Tag Archives: Garden


Video: Ornamental grasses in the fall garden

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Video: Ornamental grasses in the fall garden

What not to do in the fall garden. Don’t cut down your ornamental grasses.


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In The Garden: National Tree Day

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In The Garden: National Tree Day

Plant a tree on September 26th

After much debate, a bill was passed in the House of Commons in 2011 to create a National Tree Day each year, which falls on the last Wednesday in the month of September. This year, that day is September 26th. Tree advocates everywhere can now breathe a breath of fresh air.

The Right Time

September is the best time of year to plant. You may choose to do so on National Tree Day, or any other day in the near future. However, I urge you to plant – more than one tree – and soon. The cool evening temperatures slow the growth on the top of the trees, while the warmth of summer still radiates in the soil and encourages young feeding roots to develop. The development of autumn-planted trees usually outgrow those that are planted in the spring. Come spring, your results will be nothing short of spectacular.

In addition, most retailers are clearing out their inventory at this time of year, so there’s an extra incentive to select the trees that you really want at a fraction of the cost – fruit trees, shade trees, ornamental flowering trees, native trees and shrubs.

Plant Native

Whenever, and wherever, you can plant native trees – it just makes sense. For the most part, native trees adapt well to our urban environment, they self propagate, and are disease and insect resistant. In addition, they attract nesting song birds. LEAF (Local Enhancement & Appreciation of Forests) is a non-profit organization dedicated to the protection, and enhancement, of the urban forest. Visit yourleaf.org for programs and advice on making the right choice for your environment.

I recommend starting with a nursery-grown native plant. They are properly cared for while developing – after all, they are called nurseries. A field-grown tree will be root pruned before being lifted out of the ground. A container-grown tree will have all of its roots intact at the time of planting. As a result, you’ll be pleased with your investment, because it should be a seamless transition between the nursery and its new home.

Deciduous Dedications

A country-wide tree day could not exist without official tree plantings. Visit treecanada.ca for listings and events going on in your area. Or, better yet, create your own event and register it on the site.

On September 26th do something for yourself, for your grandchildren, for your community and for the environment. Plant a tree on National Tree Day, and celebrate the great work that they do – without complaints or many demands. And, celebrate the fact that we live in a country where we can.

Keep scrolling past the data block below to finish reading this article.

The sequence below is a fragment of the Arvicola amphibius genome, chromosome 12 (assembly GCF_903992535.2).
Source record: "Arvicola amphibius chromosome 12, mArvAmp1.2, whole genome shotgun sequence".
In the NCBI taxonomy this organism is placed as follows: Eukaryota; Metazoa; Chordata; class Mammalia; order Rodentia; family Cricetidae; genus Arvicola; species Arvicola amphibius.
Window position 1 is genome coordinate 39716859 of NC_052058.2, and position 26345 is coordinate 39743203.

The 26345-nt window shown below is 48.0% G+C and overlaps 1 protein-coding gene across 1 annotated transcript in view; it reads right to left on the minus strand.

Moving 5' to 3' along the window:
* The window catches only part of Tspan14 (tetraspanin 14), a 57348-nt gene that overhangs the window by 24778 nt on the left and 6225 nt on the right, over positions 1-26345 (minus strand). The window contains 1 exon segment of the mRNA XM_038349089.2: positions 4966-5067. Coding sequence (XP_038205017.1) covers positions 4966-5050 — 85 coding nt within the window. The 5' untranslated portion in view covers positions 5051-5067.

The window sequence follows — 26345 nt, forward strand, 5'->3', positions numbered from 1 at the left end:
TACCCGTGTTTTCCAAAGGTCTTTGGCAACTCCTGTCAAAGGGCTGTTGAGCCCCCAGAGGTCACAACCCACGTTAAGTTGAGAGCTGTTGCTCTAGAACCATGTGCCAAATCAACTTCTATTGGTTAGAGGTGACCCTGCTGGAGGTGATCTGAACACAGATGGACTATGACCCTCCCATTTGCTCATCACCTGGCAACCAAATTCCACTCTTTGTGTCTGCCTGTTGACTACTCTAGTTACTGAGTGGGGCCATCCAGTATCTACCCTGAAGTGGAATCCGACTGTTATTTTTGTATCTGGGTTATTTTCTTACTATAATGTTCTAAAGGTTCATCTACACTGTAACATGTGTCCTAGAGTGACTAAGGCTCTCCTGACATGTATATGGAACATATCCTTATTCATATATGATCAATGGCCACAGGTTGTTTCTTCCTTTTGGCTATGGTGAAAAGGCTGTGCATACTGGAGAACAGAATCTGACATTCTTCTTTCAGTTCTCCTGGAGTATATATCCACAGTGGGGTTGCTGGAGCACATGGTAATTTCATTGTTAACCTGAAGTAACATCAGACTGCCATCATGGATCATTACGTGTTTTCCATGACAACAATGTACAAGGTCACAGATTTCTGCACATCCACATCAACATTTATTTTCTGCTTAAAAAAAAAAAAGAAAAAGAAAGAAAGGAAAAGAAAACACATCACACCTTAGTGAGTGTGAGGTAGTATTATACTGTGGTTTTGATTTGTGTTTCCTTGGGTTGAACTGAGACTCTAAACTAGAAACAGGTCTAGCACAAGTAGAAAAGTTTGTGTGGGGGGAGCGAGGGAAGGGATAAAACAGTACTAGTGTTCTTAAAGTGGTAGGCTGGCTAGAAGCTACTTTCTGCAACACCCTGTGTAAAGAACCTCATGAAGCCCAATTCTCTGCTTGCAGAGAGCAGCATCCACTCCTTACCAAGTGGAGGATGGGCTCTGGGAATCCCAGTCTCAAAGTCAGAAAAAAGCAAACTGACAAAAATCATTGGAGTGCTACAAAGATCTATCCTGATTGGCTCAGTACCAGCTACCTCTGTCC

Mark Cullen is an expert gardener, author and broadcaster. Check out his new book
The New Canadian Garden published by Dundurn Press. Follow him on Facebook and on
Twitter @MarkCullen4. MarkCullen.com


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In The Garden: Head For Cover

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In The Garden: Head For Cover

While we were worshiping to the sun gods back in February, some of us may now be getting fed up with the heat. With high temperatures come increased UV rays, so it makes sense to seek out shady spots that provide some reprieve.

It’s under the shade of a leafy tree where we’ll experience temperatures that are five to 12 degrees cooler. The moisture it evaporates provides a cooling effect, so it’s no wonder we naturally migrate to these prime locations to have a picnic, read a book or take a nap.

A Shady Deal | It’s a good time to consider options for a shade garden, especially for under those trees on the north side of your house. I have a short list of favourites that are ideal for dappled shade – plants that prefer a sun/shade mix, but don’t like the hot/dry sun of mid afternoon.


Astilbe | Also known as False Spirea and Feather Flower, this plant injects a burst of colour for a prolonged stretch of time – from late spring and throughout the summer. The brightly coloured blossoms are electrifying in intensity, and grow from 30 to 80 centimetres high. They prefer an open, peaty soil, but once they dry out, it’s difficult to rehydrate them. To prevent them from doing so, be sure to mulch with five centimetres of shredded cedar bark.


Rhododendrons | ‘Rhodies’, as they are affectionately known in the business, hold a special place in the shade garden – but there are some secrets. For one, they love an acid soil, which is opposite to the alkaline stuff most of us put up with in the GTA. Always plant your rhododendrons in an open, sandy soil, mixed with finely ground pine bark – about 30 per cent by volume. Add about four tablespoons of garden sulphur (to help to acidify the soil) about every six weeks throughout the summer and into the early fall. Keep in mind that you’re not fertilizing them, per se, you’re changing the pH of the soil. For a foolproof garden performance, I recommend the winter tough ‘PJM’ varieties – purple flowers, with early spring blooms that are hardy to zone 4 (Ottawa).